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Sunlight Sonata: Part Seven

by kittengriffin


Part VII – Andante: Coming Dawn

Invidere liked this world. Or, more to the point, he liked Keben. Keben did not make a point out of his blindness, and compensated for it only when necessary, such as describing things that others would easily know for themselves. In return, he dropped his usual sarcasm and intentionally biting tone. Though now that he was being led to the meeting, he suspected that both would return.

     They entered a room that was almost silent. What broke it, unsurprisingly, was the conversation Az and Sayang were having. Thankfully, they were talking quietly, though the occasional burst of sound would come from their direction. Keben guided Invidere to the table, and they both sat down, waiting silently for the meeting to begin. Shortly thereafter, it did.

     “Everyone here?” Proteus asked.

     “O’ course we are,” Sayang said, breaking off her conversation with Azimuth. “Y’ told us t’ be here on time, an’ so we are.”

     “Formalities, Sayang.” Proteus sounded amused. “And now that we have satisfied them, shall we begin?”

     Soft rustling noises followed. Invidere suspected that everyone was nodding.

     “Good,” Proteus said, his voice more serious now. “Now, has anyone not been filled in on the basic plan?”


     Proteus sounded satisfied as he spoke. “Set, lead the meeting. You know the plan as well as I do, if not better.”

     “’kay.” There was a soft thud, most likely Setia jumping onto the table. “You know why we’re gathered here. We just need your help to find the best ways to use your abilities when we assault Sloth’s forces in Faerieland. Right now, our plan goes like this: Sayang, aided by Azimuth, will lead the assault. This is the key to everything. If the assault doesn’t succeed, the entire plan fall into dust. You will need to take care of Sloth’s robots. I don’t care what you do to them, so long as they’re out of the way.”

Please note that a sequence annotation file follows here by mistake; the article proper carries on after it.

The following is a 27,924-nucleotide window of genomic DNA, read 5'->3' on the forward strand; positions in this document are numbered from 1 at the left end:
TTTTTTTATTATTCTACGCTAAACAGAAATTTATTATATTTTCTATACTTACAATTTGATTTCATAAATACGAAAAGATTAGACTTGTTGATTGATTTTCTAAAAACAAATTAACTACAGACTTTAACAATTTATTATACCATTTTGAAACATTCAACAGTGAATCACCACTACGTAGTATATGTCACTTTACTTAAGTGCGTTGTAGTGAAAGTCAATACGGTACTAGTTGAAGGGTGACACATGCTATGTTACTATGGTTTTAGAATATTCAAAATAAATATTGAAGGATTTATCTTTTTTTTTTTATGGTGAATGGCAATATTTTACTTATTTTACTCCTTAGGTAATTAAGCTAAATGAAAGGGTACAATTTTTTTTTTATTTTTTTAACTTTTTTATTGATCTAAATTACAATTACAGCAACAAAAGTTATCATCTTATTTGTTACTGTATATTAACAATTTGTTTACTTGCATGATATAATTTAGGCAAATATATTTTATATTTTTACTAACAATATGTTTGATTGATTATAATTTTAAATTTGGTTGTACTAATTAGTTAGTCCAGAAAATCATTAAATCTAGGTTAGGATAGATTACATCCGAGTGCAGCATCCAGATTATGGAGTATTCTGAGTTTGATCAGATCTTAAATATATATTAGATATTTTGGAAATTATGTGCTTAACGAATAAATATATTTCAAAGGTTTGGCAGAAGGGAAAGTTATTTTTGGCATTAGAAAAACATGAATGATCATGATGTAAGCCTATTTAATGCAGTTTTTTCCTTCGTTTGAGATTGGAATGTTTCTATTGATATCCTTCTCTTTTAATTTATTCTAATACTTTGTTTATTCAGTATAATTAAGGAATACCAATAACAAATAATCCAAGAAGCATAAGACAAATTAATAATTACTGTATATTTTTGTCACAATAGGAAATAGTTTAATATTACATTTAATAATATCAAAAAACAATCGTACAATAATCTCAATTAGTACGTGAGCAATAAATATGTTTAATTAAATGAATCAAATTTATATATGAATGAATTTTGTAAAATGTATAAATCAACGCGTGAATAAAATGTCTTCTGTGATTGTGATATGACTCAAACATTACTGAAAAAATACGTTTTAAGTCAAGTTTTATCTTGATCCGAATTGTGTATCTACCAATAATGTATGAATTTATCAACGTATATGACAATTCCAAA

There was a pause, without the interruption Invidere had expected from Azimuth.

     Setia resumed speaking, and Invidere could hear her pacing on the table. “Once we’ve gotten the signal that the robots are taken care of, Corus and I will lead the second wave to secure Faerieland’s borders, while Sayang and Azimuth continue deeper in and begin freeing the Faeries. Keben and Invidere will be leading the support troops. The healers, the dreamers, that sort of thing. We don’t want any of them to get hurt. They will also guard the base, to ensure that it doesn’t get taken, no matter what.”

     Setia paused again. “Any questions?”

     “I’ve got one.” Azimuth. “What happens if there’re more of them than we thought, and you need to bring in the backup early? How do we signal you?”

     “You’re th’ tech-boy!” Sayang’s voice rang out over any reply Set might have made. “We got what you’d call Virtupets tech. Now, it’s pretty obsolete, but it still works fine. Comm units. We don’t have enough for ev’ryone, but we’ve got enough for ev’ry leader an’ their subordinates.”

     “What are we supposed to be doing?” Invidere was surprised to hear his own voice. Slowly, thinking it out as he went, he continued. “You say that we are to guard this place, but also that we are to be in control of the healers. Should not the healers be with you, Setia?”

     “Set,” Setia said.

     Invidere heard the annoyance in her voice and ignored it, continuing to speak. “As you said, you lead the support troops. You will be close enough to the battle for the healers to be useful, which I suspect they will not be if we keep them back here. The dreamers and the other noncombatants? Of course they stay back. I will not argue that. But Setia, does that not make sense?”

     “Stop calling me Setia. And it does make sense.” She paused. “This is probably the result of the plan being changed too much in a short amount of time. Anything else?”

     “Yes,” Invidere said. “How will you know where the Faeries are kept? It is not the sort of thing Sloth would let the people know.”

     “We don’t know. We’re hoping that they can be founded fairly easily, though.”

     “I have a solution to that. Let me come with your group, Setia. I -”

     Before he could continue, he heard a growl. Invidere ducked. It did not help. “My name,” Setia growled, her sharp claws digging into his back, “is Set. Not Setia. Never Setia. Set.”

     “Back off, Set.” Keben’s soft voice rolled over Invidere, and he sighed. Cooling, calming water. That was always what Keben’s voice reminded him of. “He always calls people by their full names, even when they would prefer otherwise. It’s part of his being.”

     Set hissed. “That doesn’t mean I need to like it.”